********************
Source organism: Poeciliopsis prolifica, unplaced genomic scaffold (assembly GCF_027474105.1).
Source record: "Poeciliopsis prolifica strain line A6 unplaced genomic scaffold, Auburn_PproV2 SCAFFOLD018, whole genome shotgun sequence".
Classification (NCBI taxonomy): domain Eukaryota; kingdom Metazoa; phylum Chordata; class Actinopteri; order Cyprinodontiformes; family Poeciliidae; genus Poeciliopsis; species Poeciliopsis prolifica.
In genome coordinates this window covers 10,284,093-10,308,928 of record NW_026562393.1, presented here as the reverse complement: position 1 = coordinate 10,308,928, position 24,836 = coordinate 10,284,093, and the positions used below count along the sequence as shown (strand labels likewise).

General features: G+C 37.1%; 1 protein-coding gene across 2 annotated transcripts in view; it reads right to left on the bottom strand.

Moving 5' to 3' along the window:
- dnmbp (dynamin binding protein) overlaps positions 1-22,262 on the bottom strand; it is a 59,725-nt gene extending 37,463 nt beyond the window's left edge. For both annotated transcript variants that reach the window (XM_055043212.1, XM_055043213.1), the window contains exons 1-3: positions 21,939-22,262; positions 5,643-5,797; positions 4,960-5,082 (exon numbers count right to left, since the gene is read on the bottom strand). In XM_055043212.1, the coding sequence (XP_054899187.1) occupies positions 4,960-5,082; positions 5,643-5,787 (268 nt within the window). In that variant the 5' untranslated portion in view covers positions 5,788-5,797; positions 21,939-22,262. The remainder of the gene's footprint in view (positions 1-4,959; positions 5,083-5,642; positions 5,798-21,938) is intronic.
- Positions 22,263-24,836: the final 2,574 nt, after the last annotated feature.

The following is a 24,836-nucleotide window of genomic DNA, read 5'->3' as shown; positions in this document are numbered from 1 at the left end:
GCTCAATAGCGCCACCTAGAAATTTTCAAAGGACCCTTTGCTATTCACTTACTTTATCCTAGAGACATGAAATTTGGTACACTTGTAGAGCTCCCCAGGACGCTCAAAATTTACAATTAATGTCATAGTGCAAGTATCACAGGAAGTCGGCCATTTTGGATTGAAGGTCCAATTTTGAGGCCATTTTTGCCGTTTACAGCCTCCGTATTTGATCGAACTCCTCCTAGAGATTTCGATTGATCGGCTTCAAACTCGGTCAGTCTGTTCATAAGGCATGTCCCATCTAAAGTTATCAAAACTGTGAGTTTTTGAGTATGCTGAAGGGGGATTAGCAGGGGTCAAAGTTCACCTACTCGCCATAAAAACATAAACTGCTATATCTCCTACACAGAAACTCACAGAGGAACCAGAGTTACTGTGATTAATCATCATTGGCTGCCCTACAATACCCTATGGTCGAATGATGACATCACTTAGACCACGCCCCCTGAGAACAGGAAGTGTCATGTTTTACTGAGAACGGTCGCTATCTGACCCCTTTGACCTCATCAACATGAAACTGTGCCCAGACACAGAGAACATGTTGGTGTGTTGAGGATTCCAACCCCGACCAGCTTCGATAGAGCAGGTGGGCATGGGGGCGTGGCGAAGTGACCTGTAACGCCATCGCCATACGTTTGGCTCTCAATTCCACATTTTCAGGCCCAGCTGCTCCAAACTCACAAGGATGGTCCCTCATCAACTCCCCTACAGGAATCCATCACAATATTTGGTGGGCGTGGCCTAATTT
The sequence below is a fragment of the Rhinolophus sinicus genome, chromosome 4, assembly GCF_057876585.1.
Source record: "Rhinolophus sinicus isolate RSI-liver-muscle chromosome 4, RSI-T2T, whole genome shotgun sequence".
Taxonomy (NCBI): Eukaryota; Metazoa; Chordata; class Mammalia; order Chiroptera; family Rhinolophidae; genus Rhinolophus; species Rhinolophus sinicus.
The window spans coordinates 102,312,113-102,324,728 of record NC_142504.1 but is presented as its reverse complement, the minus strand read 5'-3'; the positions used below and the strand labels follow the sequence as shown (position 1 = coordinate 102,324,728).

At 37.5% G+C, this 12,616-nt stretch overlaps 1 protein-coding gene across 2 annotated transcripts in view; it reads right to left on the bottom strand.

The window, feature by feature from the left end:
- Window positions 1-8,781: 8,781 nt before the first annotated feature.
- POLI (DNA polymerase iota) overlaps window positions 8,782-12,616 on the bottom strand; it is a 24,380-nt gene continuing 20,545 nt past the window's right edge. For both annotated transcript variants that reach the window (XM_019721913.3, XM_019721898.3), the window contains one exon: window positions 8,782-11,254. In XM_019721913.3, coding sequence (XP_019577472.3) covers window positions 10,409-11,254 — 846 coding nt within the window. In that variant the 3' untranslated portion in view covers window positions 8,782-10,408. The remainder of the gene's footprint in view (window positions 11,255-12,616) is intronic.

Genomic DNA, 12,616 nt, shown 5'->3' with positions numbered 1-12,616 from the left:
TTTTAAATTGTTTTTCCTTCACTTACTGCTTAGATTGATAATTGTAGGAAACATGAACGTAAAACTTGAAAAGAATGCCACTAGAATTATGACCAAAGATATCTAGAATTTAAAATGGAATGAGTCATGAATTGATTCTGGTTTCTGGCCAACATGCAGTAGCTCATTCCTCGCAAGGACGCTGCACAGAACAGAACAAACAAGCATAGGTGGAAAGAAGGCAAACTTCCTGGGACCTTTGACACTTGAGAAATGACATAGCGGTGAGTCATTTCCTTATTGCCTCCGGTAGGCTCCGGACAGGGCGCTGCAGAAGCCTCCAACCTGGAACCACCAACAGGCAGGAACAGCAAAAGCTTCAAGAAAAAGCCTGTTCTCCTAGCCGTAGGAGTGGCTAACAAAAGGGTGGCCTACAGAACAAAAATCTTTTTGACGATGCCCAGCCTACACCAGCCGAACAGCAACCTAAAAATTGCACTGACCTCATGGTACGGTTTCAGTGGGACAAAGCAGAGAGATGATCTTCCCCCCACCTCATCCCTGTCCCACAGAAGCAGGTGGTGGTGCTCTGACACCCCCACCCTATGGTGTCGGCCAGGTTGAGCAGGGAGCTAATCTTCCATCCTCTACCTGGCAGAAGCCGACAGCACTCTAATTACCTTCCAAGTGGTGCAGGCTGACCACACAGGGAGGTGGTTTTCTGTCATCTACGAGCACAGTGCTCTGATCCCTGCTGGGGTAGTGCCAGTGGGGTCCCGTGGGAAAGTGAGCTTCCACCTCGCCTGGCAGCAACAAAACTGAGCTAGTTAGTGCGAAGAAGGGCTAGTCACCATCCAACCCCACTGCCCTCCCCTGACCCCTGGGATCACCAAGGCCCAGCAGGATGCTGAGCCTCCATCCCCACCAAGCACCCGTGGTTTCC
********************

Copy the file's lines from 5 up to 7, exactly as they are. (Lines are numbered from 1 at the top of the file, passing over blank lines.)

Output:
General features: G+C 37.1%; 1 protein-coding gene across 2 annotated transcripts in view; it reads right to left on the bottom strand.

Moving 5' to 3' along the window:
- dnmbp (dynamin binding protein) overlaps positions 1-22,262 on the bottom strand; it is a 59,725-nt gene extending 37,463 nt beyond the window's left edge. For both annotated transcript variants that reach the window (XM_055043212.1, XM_055043213.1), the window contains exons 1-3: positions 21,939-22,262; positions 5,643-5,797; positions 4,960-5,082 (exon numbers count right to left, since the gene is read on the bottom strand). In XM_055043212.1, the coding sequence (XP_054899187.1) occupies positions 4,960-5,082; positions 5,643-5,787 (268 nt within the window). In that variant the 5' untranslated portion in view covers positions 5,788-5,797; positions 21,939-22,262. The remainder of the gene's footprint in view (positions 1-4,959; positions 5,083-5,642; positions 5,798-21,938) is intronic.